Niels Bonde Dendrochronological Dates from Kaupang 13.1 Introduction 13.2 Samples taken from timber found during the excavations in 1967 13.3 Samples taken from timber found during the excavations in 1970 13.4 Samples taken from timber found during the excavations in 2000–02 13.5 Summary of the dates
James Barrett, Allan Hall, Cluny Johnstone, Harry Kenward, Terry O’Connor and Steve Ashby Interpreting the Plant and Animal Remains from Viking-age Kaupang 14.1 Introduction 14.2 Methods 14.3 The material: an overview 14.4 The features: hearths, occupation deposits, dumps, pit fills and harbour deposits 14.5 Seasonality and permanence 14.6 Provisioning and relationships with the hinterland 14.7 Long-range trade 14.8 Regional dietary practices and “identity” 14.9 Conclusions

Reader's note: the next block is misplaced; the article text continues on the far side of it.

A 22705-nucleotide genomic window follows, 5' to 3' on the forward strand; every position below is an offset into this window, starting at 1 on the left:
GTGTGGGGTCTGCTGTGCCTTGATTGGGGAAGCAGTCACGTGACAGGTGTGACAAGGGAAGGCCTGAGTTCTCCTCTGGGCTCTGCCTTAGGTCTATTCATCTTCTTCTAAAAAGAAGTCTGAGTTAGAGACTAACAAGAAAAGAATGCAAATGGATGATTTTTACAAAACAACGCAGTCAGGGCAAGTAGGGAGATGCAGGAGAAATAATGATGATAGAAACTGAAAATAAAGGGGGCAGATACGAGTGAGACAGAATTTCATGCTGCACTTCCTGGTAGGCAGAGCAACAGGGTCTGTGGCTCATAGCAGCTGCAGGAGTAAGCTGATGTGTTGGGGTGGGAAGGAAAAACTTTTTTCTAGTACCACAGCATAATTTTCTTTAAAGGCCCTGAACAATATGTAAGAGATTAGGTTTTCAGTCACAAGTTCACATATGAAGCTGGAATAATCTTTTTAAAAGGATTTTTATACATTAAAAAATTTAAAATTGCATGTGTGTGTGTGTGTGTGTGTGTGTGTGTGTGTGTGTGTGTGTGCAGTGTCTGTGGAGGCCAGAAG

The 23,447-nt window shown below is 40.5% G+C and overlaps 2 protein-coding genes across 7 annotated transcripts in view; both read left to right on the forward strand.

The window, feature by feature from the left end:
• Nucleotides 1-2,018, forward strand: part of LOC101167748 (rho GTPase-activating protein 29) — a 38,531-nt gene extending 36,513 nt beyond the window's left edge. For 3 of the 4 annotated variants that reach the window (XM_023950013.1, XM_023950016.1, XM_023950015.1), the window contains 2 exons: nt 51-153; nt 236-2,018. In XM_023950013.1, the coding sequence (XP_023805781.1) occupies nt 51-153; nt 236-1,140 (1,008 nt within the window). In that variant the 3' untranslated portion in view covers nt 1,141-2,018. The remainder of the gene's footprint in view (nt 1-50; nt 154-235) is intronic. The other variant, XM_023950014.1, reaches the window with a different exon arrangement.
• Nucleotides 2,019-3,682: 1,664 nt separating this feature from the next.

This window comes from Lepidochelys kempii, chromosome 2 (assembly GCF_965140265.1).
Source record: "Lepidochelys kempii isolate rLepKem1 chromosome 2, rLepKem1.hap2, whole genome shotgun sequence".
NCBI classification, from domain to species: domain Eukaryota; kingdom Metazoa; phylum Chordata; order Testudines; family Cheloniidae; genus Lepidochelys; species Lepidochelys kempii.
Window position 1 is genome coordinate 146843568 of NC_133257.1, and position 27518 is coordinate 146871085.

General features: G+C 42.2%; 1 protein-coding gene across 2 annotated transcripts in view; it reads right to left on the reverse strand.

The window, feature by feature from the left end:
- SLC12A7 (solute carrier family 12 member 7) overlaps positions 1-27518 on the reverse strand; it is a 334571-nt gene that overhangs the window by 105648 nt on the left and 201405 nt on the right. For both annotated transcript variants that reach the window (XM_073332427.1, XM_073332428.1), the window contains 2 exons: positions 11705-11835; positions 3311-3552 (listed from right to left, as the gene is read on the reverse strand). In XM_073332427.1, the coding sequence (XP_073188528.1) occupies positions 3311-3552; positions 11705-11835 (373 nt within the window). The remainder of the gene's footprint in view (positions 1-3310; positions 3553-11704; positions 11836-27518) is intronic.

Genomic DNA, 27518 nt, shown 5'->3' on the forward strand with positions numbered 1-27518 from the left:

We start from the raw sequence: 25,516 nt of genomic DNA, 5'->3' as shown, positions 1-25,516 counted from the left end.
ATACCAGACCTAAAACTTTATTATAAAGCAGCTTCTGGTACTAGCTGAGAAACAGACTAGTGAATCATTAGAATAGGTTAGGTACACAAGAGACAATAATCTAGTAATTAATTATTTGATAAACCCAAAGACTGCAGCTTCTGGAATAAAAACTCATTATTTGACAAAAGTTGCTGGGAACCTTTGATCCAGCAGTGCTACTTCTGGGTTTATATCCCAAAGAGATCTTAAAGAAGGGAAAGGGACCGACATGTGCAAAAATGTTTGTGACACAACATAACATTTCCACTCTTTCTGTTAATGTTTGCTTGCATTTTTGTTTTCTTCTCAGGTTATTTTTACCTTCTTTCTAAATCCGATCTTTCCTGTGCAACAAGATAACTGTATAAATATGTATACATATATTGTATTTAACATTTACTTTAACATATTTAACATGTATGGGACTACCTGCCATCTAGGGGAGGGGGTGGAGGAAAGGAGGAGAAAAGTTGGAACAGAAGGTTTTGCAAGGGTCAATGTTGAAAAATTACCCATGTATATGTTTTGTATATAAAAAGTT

k a u p a n g i n s k i r i n g s s a l
223 223 225 225 227 227 228 231 234 243
251 251 254 257 258 260 260 265 266 267 268 269 270 270 270 271 271
273 273 276 276 277
283 283 284 287
296 301 303 307 310 310